CVE-2022-23935 ExifTool mishandles a $file =~ /\|$/ check, leading to command injection.

CVE-2022-23935 ExifTool mishandles a $file =~ /\|$/ check, leading to command injection.

A remote attacker could leverage this flaw to execute arbitrary code or obtain sensitive information via a crafted file.

Technical details: The ExifTool package contains a script (in /usr/lib/Image/ExifTool/Image.pm) that parses (via lib/Exif/Parser.pm) incoming XMP metadata. When parsing XMP data, the script ignores characters that start with a '#' symbol, thereby ignoring directives such as XMP. In the script ($file =~ /\|$/) a '|' symbol is treated as a '#' symbol, which causes the validation of the '|' symbol to be skipped. As a result, the script does not check the input for injection characters and the input is not sanitized. In other words, the script does not perform adequate validation of the input. This could be exploited by a remote attacker through a crafted file to execute arbitrary code on the target system. Reported by Dan Rosenberg of Cisco. For Debian and Ubuntu-based systems, this issue has been fixed in version 12.38-1 of the ExifTool package. More details about this vulnerability can be found in the ExifTool Security Advisory. -------------------------- For the rest of this advisory, we will focus on the Debian and Ubuntu-based distributions. TLP is not officially supported on Debian or Ubuntu. However, it is our understanding that TLP can be installed on these operating systems. We have done our best to ensure

Summary

The ExifTool package contains a script (in /usr/lib/Image/ExifTool/Image.pm) that parses incoming XMP metadata. When parsing XMP data, the script ignores characters that start with a '#' symbol, thereby ignoring directives such as XMP. In the script ($file =~ /\|$/) a '|' symbol is treated as a '#' symbol, which causes the validation of the '|' symbol to be skipped. As a result, the script does not check the input for injection characters and the input is not sanitized. This could be exploited by a remote attacker through a crafted file to execute arbitrary code on the target system.
For Debian and Ubuntu-based systems, this issue has been fixed in version 12.38-1 of the ExifTool package. --------------------------

Debian and Ubuntu-based distributions

CVE-2022-23935 affects the ExifTool package which is in the Debian and Ubuntu-based distributions. It affects all operating systems that use this package.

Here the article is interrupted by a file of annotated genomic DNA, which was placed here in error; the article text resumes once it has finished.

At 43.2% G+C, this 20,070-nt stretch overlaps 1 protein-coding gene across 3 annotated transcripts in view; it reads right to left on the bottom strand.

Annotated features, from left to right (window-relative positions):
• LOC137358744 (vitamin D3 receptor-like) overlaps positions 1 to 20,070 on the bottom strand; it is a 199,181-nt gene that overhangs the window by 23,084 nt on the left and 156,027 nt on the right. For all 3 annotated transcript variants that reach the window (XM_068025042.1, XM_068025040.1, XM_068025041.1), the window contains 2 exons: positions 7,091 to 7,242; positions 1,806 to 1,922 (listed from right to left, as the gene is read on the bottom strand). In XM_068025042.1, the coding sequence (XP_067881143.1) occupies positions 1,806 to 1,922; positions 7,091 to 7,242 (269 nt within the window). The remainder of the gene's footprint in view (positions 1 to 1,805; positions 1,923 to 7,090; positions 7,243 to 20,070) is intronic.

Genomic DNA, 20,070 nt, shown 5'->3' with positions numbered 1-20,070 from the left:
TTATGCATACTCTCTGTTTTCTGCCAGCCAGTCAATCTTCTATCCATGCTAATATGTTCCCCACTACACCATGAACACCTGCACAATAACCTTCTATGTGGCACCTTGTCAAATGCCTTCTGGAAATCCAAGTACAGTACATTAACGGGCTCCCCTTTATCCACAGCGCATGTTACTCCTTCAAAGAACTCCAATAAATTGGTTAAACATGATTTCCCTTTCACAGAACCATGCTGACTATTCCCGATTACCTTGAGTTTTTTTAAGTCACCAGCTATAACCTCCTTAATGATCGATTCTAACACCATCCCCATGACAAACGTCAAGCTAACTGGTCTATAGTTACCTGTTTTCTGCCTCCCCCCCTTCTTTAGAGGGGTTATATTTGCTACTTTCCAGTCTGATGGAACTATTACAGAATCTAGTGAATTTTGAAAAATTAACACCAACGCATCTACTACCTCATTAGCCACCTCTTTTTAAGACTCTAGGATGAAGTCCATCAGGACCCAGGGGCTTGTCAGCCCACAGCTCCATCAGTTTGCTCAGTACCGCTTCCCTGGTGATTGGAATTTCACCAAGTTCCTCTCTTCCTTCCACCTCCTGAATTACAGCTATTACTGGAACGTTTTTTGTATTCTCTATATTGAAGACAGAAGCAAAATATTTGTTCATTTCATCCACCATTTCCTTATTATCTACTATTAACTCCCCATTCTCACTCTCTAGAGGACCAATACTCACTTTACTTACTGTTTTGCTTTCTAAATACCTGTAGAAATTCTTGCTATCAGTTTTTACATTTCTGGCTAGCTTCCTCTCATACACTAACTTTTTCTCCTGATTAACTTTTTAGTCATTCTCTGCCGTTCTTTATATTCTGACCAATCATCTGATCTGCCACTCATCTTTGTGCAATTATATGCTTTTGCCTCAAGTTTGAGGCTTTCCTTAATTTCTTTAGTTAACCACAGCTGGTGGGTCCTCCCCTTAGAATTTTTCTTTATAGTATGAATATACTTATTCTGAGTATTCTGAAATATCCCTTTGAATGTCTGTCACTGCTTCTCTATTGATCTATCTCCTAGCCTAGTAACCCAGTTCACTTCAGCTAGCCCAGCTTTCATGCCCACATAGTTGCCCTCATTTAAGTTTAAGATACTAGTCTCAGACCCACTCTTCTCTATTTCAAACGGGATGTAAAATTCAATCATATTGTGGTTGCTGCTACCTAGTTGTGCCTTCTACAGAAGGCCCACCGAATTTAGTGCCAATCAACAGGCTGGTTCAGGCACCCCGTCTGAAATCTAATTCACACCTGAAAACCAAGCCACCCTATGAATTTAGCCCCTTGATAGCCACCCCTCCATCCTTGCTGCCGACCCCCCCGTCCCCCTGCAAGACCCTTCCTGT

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We recommend that you install the latest version of ExifTool on your system and change the default configuration for TLP to be disabled in the config file.

Dependency updates and CVE-2022-23935

The following packages are updated and will be installed automatically:    Package Reason aptitude update The package list has been updated. aptitude install libtiff4 A dependency of ExifTool was updated. aptitude install libtasn1-6 A dependency of ExifTool was updated.
CVE-2022-23935
A remote attacker could leverage this flaw to execute arbitrary code or obtain sensitive information via a crafted file.  Technical details: The ExifTool package contains a script (in /usr/lib/Image/ExifTool/Image.pm) that parses (via lib/Exif/Parser.pm) incoming XMP metadata. When parsing XMP data, the script ignores characters that start with a '#' symbol, thereby ignoring directives such as XMP. In the script ($file =~ /\|$/) a '|' symbol is treated as a '#' symbol, which causes the validation of the '|' symbol to be skipped. As a result, the script does not check the input for injection characters and the input is not sanitized. In other words, the script does not perform adequate validation of the input. This could be exploited by a remote attacker through a crafted file to execute arbitrary code on the target system. Reported by Dan Rosenberg of Cisco Systems Incorporated. For Debian and Ubuntu-based systems, this issue has been fixed in version 12.38

Debian and Ubuntu-based distributions: Stay away!

TLP is not officially supported on Debian or Ubuntu. However, it is our understanding that TLP can be installed on these operating systems. We have done our best to ensure that the installation process for TLP does not bring any unwanted surprises. That being said, we strongly suggest you stay away from installing TLP on these operating systems.

References

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